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The most important pitching stat

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  • #61
    Originally posted by Dontworry
    Both ERA and WHIP are flawed, and the flaws in both are related to the defense behind the pitcher.
    A pitcher for a strong defensive team (one that takes away hits with its defense) will have a better WHIP than the same pitcher for a weak defensive team (one that gives away hits that might otherwise be outs).
    On the other hand, a pitcher for an error-prone team will see his ERA benefit from those errors when they're followed by hits and unearned runs, even though he's the one letting up those post-error hits. The same pitcher for a team that doesn't make errors will see his ERA take a hit because of the lack of unearned runs.
    Give me RPG -- runs allowed per game (nine innings).
    Interesting. but how much difference could a bad defensive team really make in improving a pitchers ERA?

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    • #62
      Well a bad team defense would make a pitcher's ERA worse...

      But in all seriousness, the difference between a good defense and a bad one is about 40 points in DER (defensive efficiency rating...the rate at which balls in play become outs)...that's...a pretty big swing. the normal DER is .690...bad teams are around .665-.670...good ones around around .710 (although the 2003 Mariners had an eye popping .721 DER)...that could have a tremendous impact on run scoring.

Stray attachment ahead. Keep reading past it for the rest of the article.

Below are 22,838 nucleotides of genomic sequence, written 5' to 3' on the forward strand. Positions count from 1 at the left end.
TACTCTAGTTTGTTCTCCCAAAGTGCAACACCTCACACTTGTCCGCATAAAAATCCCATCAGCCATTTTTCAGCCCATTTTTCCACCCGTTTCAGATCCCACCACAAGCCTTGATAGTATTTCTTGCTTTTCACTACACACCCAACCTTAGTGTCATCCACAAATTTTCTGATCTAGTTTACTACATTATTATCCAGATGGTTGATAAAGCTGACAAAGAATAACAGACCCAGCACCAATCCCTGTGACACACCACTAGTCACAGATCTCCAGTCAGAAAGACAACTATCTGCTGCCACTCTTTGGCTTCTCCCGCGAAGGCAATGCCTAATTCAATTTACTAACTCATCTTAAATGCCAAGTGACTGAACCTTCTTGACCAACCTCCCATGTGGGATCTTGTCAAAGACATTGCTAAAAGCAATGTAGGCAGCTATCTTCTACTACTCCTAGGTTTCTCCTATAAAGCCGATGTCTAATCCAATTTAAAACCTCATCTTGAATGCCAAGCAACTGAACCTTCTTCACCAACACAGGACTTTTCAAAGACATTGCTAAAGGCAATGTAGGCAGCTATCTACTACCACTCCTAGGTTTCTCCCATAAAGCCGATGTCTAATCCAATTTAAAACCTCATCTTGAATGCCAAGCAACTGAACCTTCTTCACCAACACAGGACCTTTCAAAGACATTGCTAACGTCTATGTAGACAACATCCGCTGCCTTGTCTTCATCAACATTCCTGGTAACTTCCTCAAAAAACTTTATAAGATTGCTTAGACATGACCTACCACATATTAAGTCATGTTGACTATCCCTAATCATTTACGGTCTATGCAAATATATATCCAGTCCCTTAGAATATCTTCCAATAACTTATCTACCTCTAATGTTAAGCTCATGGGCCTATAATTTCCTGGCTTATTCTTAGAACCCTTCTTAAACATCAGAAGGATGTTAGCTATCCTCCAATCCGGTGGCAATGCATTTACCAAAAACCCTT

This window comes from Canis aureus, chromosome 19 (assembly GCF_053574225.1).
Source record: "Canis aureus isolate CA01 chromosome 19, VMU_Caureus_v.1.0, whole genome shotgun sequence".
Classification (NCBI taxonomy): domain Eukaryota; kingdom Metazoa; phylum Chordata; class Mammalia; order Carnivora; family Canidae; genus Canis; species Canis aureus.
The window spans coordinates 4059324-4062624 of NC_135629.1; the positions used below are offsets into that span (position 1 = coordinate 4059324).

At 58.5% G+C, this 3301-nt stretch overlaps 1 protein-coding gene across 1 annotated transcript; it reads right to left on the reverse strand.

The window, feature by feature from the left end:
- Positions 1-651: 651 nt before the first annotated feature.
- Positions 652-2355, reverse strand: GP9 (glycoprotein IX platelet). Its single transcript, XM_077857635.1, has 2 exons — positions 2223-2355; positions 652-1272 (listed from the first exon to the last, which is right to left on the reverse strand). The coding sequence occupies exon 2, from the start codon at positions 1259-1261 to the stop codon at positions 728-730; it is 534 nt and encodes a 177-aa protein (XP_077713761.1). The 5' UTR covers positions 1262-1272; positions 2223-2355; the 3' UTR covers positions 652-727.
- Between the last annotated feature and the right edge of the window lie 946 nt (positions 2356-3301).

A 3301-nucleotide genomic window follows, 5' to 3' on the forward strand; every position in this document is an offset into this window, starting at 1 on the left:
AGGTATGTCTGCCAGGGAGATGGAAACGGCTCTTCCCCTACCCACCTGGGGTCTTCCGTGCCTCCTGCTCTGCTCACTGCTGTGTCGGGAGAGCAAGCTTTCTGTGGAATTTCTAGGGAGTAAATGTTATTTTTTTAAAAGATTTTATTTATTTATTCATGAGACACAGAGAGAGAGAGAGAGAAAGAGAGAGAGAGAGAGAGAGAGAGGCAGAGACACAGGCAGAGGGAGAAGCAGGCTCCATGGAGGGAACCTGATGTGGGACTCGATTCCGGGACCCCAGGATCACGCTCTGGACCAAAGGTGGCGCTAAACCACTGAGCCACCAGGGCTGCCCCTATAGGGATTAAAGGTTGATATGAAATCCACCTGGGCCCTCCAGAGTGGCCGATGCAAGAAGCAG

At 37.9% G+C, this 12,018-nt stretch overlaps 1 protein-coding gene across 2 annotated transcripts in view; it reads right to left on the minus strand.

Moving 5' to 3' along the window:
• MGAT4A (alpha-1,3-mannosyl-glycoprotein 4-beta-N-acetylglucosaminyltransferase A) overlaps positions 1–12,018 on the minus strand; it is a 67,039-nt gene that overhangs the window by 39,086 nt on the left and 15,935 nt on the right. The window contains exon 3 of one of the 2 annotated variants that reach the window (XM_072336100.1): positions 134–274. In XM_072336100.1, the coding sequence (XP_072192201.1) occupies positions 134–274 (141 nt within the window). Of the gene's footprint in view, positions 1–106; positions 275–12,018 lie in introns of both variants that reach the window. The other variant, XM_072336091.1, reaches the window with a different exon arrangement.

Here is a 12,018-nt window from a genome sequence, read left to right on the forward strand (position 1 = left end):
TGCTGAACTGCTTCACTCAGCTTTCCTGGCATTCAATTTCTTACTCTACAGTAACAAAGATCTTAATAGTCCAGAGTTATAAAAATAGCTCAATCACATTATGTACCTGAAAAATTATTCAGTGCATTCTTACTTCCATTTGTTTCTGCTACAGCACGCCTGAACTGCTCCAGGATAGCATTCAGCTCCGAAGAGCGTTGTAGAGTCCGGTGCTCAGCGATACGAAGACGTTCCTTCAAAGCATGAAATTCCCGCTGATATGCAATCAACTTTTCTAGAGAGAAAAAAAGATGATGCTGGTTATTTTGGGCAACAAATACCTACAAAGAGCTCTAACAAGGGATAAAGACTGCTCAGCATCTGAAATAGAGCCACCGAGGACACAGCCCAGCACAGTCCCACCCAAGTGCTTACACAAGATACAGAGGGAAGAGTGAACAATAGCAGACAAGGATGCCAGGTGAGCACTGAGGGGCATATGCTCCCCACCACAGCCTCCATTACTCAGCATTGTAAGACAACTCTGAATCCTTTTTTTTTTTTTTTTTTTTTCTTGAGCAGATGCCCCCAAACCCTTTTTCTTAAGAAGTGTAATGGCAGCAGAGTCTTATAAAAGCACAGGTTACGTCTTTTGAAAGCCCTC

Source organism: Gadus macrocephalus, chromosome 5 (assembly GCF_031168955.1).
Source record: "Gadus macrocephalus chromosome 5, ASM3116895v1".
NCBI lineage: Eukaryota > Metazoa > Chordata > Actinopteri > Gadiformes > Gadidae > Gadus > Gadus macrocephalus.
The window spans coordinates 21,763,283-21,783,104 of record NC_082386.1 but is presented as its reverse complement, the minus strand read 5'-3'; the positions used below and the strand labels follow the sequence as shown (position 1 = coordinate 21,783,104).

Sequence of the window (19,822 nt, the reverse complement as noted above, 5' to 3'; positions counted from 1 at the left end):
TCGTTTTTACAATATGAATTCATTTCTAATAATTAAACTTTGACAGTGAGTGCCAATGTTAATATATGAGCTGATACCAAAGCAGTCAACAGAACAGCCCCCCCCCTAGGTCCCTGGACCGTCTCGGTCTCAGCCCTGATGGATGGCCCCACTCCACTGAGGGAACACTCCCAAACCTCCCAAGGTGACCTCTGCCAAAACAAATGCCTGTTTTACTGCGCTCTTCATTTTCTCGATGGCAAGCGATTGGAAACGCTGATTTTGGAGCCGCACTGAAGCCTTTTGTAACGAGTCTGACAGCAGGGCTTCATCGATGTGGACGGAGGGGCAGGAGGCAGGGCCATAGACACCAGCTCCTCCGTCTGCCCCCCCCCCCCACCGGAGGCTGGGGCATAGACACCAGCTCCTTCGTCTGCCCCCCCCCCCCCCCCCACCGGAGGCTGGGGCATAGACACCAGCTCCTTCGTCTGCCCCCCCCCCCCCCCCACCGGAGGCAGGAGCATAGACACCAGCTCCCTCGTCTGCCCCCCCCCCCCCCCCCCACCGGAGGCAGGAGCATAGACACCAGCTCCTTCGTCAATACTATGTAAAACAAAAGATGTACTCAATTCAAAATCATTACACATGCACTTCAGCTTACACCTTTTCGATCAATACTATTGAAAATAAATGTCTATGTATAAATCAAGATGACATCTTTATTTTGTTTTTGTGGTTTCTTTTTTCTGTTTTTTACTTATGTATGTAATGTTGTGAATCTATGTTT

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      • #63
        Originally posted by Dontworry
        Both ERA and WHIP are flawed, and the flaws in both are related to the defense behind the pitcher.
        A pitcher for a strong defensive team (one that takes away hits with its defense) will have a better WHIP than the same pitcher for a weak defensive team (one that gives away hits that might otherwise be outs).
        On the other hand, a pitcher for an error-prone team will see his ERA benefit from those errors when they're followed by hits and unearned runs, even though he's the one letting up those post-error hits. The same pitcher for a team that doesn't make errors will see his ERA take a hit because of the lack of unearned runs.
        Give me RPG -- runs allowed per game (nine innings).
        So total runs allowed is less defensive dependant than earned runs allowed? :noidea :noidea :noidea :noidea
        Johnson and now Goligoski gone.
        I hope that's all.

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        • #64
          no....I avoid the use of runs allowed (period) in my evaluation of pitchers. DIPS Theory makes it a lot easier to see what the pitcher is doing and what the fielders behind him are doing.

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          • #65
            There is no best pitching stat. You have to judge them on a variety of stats.

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            • #66
              Originally posted by SABR Matt
              no....I avoid the use of runs allowed (period) in my evaluation of pitchers. DIPS Theory makes it a lot easier to see what the pitcher is doing and what the fielders behind him are doing.
              I wish we had the same stats for pitchers as we have for offense.

              BTW, did you think I was questioning you or were just responding? I really want dontworry to answer that. I'm really confused.

              Originally posted by hogwash
              There is no best pitching stat. You have to judge them on a variety of stats.
              Totally agree there. Just like offense.
              Johnson and now Goligoski gone.
              I hope that's all.

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              • #67
                I was just responding...sorry...didn't mean to get in the way.

                Yeah...good pitching statistics aren't readily available in a "quick find" manner...I intend to fix that, but it's taking me a while to find programmers with any free time.

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